What would happen if (when?) a 310-mile-wide asteroid collides with Earth? That’s the fun question behind the simulation in the video below. And the answer is terrifying. But it turns out you shouldn’t be concerned. For one, it’s not a scenario that’s going to happen anytime soon. Secondly, there’s nothing you can do about it anyway. All life on Earth would be vaporized within a day as clouds of fire and rock circumnavigated the globe. So don’t worry about it.
Like any good disaster film, the video shows the destruction of well-known landmarks like Big Ben and the Parthenon. And even though the simulated asteroid hits in the Pacific Ocean, complete destruction spreads rapidly. The oceans boil from the heat, the Himalayan snow evaporates instantly, and the Earth’s crust peels back. The Earth can and does withstand smaller asteroid impacts. But the threat of a catastrophically-sized object in our orbit is always there.
Just recently, scientists discovered a “planet killer” asteroid hiding in the glare of the sun. While the probability of this asteroid colliding with earth is minimal, its discovery does remind us there are plenty of objects out there in space we just don’t know about yet. And we guess it’s better to have preparation about what might happen if an asteroid strikes the earth than not.
The simulation is part of a longer clip (below) from the show Miracle Planet, a documentary detailing just how improbable life on Earth really is. If you’d prefer narration and information from scientists rather than a Pink Floyd jam, the full sequence is below.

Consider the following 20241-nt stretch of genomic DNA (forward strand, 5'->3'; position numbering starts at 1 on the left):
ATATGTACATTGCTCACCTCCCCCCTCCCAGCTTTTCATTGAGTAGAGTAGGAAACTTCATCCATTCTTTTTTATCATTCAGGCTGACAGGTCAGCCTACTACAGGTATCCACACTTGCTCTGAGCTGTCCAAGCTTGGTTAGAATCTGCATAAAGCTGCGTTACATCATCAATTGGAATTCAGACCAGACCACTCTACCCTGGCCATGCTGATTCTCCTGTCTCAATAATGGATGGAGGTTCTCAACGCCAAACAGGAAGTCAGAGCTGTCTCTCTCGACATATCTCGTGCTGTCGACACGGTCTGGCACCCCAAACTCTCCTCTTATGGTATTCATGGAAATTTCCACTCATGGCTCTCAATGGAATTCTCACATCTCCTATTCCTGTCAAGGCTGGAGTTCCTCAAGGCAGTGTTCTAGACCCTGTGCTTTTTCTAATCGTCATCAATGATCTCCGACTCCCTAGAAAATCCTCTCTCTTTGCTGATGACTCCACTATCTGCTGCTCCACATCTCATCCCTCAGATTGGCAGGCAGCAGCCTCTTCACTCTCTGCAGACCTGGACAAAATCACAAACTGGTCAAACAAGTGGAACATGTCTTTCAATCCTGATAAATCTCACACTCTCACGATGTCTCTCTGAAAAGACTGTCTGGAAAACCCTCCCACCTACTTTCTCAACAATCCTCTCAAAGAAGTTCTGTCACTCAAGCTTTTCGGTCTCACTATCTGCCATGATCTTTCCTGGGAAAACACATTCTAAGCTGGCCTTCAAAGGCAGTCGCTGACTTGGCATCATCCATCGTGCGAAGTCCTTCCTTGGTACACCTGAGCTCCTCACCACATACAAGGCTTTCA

Amazingly, scientists believe that an event like this has already happened multiple times on Earth. It starts a process that takes thousands of years but generates the oceans, atmosphere, and potential for life all over again each time.
The simulation aired on Discovery Channel in 2005 but the video has gone viral recently, probably because of NASA’s DART mission. NASA sent a spaceship to knock an asteroid off course, so perhaps this can be avoided in Earth’s future. The DART mission shifted Dimorphos, though that asteroid is a much smaller 530 feet. But it’s still a good proof of concept and here’s hoping no one on Earth ever has to find out how real this simulation is.
Melissa is Nerdist’s science & technology staff writer. She also moderates “science of” panels at conventions and co-hosts Star Warsologies, a podcast about science and Star Wars. Follow her on Twitter @melissatruth.